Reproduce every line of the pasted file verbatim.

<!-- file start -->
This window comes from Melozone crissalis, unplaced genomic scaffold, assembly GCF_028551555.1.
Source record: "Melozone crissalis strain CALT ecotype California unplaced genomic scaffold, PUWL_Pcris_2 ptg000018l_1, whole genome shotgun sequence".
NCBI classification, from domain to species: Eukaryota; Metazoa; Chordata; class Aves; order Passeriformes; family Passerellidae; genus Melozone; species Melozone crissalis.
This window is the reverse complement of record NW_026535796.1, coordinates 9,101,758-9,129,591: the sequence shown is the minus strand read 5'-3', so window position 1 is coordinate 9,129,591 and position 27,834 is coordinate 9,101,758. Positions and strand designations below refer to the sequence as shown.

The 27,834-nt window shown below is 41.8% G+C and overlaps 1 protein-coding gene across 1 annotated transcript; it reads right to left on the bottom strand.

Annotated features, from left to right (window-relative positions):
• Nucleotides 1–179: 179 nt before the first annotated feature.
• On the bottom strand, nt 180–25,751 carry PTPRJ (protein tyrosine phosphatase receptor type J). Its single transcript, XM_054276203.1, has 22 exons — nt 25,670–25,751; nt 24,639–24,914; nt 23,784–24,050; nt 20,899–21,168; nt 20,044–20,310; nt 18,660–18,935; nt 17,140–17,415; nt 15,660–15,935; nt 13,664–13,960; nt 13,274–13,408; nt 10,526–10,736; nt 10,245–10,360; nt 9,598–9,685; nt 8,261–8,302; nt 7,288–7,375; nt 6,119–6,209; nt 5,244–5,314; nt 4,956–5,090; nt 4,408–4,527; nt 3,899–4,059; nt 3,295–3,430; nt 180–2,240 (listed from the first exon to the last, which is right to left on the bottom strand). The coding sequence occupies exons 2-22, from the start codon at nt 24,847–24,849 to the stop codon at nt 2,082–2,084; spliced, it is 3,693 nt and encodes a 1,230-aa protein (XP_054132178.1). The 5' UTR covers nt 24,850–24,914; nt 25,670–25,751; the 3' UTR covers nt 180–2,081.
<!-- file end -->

This window comes from Melozone crissalis, unplaced genomic scaffold, assembly GCF_028551555.1.
Source record: "Melozone crissalis strain CALT ecotype California unplaced genomic scaffold, PUWL_Pcris_2 ptg000018l_1, whole genome shotgun sequence".
NCBI classification, from domain to species: Eukaryota; Metazoa; Chordata; class Aves; order Passeriformes; family Passerellidae; genus Melozone; species Melozone crissalis.
This window is the reverse complement of record NW_026535796.1, coordinates 9,101,758-9,129,591: the sequence shown is the minus strand read 5'-3', so window position 1 is coordinate 9,129,591 and position 27,834 is coordinate 9,101,758. Positions and strand designations below refer to the sequence as shown.

The 27,834-nt window shown below is 41.8% G+C and overlaps 1 protein-coding gene across 1 annotated transcript; it reads right to left on the bottom strand.

Annotated features, from left to right (window-relative positions):
• Nucleotides 1–179: 179 nt before the first annotated feature.
• On the bottom strand, nt 180–25,751 carry PTPRJ (protein tyrosine phosphatase receptor type J). Its single transcript, XM_054276203.1, has 22 exons — nt 25,670–25,751; nt 24,639–24,914; nt 23,784–24,050; nt 20,899–21,168; nt 20,044–20,310; nt 18,660–18,935; nt 17,140–17,415; nt 15,660–15,935; nt 13,664–13,960; nt 13,274–13,408; nt 10,526–10,736; nt 10,245–10,360; nt 9,598–9,685; nt 8,261–8,302; nt 7,288–7,375; nt 6,119–6,209; nt 5,244–5,314; nt 4,956–5,090; nt 4,408–4,527; nt 3,899–4,059; nt 3,295–3,430; nt 180–2,240 (listed from the first exon to the last, which is right to left on the bottom strand). The coding sequence occupies exons 2-22, from the start codon at nt 24,847–24,849 to the stop codon at nt 2,082–2,084; spliced, it is 3,693 nt and encodes a 1,230-aa protein (XP_054132178.1). The 5' UTR covers nt 24,850–24,914; nt 25,670–25,751; the 3' UTR covers nt 180–2,081.